[Accident / Carly Wille]

This story is a story within a story, about an accident that brings the main character to the realization that they are inevitably alone in life. I was drawn to this piece because it possessed a subtle sadness that was compelling to me. “You all get out of your cars. You are alone in yours, and there are three teenagers in theirs.” The main character throughout the piece is addressed as you. It was clearly this main character’s fault, and they handled the situation properly, offering to cover all damages, but this accident brings out an underlying struggle that the main character is dealing with; Loneliness. He/she was all-alone in their car, bringing them to realize how alone they are in life.

This story is written in an extremely simplistic manner. There is no fancy language, and the sentences are moderately short and matter-of-fact. Egger’s tone throughout successfully managed to make what would have been a boring, everyday situation meaningful, and gave it some depth. There is sadness in this story that the reader can sense, rather than being told. There is also some dialogue used in the story, but the thing I found most peculiar about this piece was that it was written from the second person point of view.

The strongest element of craft in this piece was Egger’s use of the second person point of view. If anything, I would say that it is the least used point of view out of the three, but that is what drew me to this piece. From the opening few sentences, the use of second person completely drew me in. “You all get out of your cars. You are alone in yours, and there are three teenagers in theirs.” This opening sentence of the piece forces the reader to feel relation to the story, with the use of the word your. It immediately made me put myself in the shoes of the protagonist. I felt that if I was just reading a story about a lonely man that gets into an accident, then I would finish the story feeling maybe a little sad but then forgetting about the whole thing hours later. In this case though, the use of the second person put me in the main character’s shoes and had me thinking long after the story was over about all of the times I had felt alone, and how such a little thing like a car accident is enough to make you realize that.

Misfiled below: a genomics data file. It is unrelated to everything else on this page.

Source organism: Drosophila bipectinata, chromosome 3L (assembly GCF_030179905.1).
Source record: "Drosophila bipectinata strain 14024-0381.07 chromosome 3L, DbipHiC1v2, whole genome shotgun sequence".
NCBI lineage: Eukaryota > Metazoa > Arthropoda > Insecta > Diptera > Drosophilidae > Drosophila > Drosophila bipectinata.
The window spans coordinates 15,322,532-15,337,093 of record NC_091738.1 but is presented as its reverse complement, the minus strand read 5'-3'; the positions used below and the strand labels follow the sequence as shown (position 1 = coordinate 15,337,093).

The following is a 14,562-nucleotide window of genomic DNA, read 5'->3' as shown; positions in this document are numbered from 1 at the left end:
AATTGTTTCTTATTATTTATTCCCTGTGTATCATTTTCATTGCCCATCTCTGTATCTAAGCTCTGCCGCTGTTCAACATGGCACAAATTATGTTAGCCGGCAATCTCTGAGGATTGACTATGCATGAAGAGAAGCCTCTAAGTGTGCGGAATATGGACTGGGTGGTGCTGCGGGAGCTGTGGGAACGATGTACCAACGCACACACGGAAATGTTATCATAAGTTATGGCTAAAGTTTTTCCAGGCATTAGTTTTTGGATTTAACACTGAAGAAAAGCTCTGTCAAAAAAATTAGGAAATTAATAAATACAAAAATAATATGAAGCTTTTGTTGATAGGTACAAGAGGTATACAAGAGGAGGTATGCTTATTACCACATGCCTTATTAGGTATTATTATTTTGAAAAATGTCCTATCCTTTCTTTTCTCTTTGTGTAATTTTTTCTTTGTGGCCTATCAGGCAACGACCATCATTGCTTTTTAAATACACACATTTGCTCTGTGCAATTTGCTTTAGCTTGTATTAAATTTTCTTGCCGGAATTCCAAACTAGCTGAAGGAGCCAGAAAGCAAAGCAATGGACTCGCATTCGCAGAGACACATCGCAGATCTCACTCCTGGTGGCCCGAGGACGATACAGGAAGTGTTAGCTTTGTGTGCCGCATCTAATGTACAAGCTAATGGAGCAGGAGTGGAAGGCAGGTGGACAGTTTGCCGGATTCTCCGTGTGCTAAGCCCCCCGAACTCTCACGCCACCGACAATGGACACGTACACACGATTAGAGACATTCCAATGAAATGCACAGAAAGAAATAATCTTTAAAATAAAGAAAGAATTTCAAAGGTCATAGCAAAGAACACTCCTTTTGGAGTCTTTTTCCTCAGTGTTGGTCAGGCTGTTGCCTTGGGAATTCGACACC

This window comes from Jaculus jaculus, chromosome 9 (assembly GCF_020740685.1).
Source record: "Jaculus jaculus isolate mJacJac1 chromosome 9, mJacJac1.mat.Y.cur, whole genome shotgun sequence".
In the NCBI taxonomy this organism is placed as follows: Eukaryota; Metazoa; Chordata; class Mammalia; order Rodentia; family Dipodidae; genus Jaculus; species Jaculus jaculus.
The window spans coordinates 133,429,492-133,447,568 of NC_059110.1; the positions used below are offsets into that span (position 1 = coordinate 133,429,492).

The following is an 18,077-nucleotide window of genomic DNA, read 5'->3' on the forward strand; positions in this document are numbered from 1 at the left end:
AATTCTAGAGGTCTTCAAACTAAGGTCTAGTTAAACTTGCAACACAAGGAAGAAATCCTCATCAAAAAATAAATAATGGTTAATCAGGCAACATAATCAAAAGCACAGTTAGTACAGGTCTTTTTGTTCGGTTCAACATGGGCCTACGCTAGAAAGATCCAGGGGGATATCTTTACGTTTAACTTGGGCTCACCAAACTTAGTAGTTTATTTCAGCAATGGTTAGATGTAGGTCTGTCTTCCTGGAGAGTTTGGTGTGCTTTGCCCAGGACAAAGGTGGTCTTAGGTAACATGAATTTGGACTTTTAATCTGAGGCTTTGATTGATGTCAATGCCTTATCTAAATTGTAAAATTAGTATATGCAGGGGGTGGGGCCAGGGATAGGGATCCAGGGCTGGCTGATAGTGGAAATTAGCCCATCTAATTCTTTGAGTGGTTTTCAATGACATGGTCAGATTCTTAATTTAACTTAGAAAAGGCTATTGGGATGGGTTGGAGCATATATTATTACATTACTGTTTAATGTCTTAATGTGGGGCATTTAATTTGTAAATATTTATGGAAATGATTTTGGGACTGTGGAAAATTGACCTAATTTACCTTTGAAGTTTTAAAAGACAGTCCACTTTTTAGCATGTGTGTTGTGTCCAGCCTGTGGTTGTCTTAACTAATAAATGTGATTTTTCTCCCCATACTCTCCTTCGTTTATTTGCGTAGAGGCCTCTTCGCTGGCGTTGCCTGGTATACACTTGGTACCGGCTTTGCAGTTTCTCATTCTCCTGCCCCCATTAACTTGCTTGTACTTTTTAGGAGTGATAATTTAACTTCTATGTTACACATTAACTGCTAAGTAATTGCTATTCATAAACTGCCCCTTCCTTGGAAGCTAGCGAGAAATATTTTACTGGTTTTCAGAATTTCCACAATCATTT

To define second person, I would say it mainly uses the pronouns you, your, and yours when addressing one, or more than one person. In this case Eggers makes it seem as if he is only talking about one character, but by using this point of view I think he is actually addressing the readers as well. This is an extremely crafty trick he is using.

“You have done him some psychic harm, and you jeopardized his health, and now you feel so close to him you could share his heart”. In this sentence Eggers draws the reader in. Egger’s almost makes you (the reader) feel guilty for the accident, even though you weren’t even there. Then with the very last sentence he hits home, “In a moment of clarity you finally understand why boxers, who want so badly to hurt each other, can rest their heads on the shoulders of their opponent, can lean against one another like tired lovers, so thankful for a moment of rest”. I loved that final sentence, I thought it was the most perfect way he could have ended this piece because after all of the guilt, and stress Egger’s makes you feel during the accident, he finally gives the reader that moment of rest, and clarity that boxers experience in the ring. Egger’s use of the second person point of view left The Accident replaying in my head for the rest of the day.


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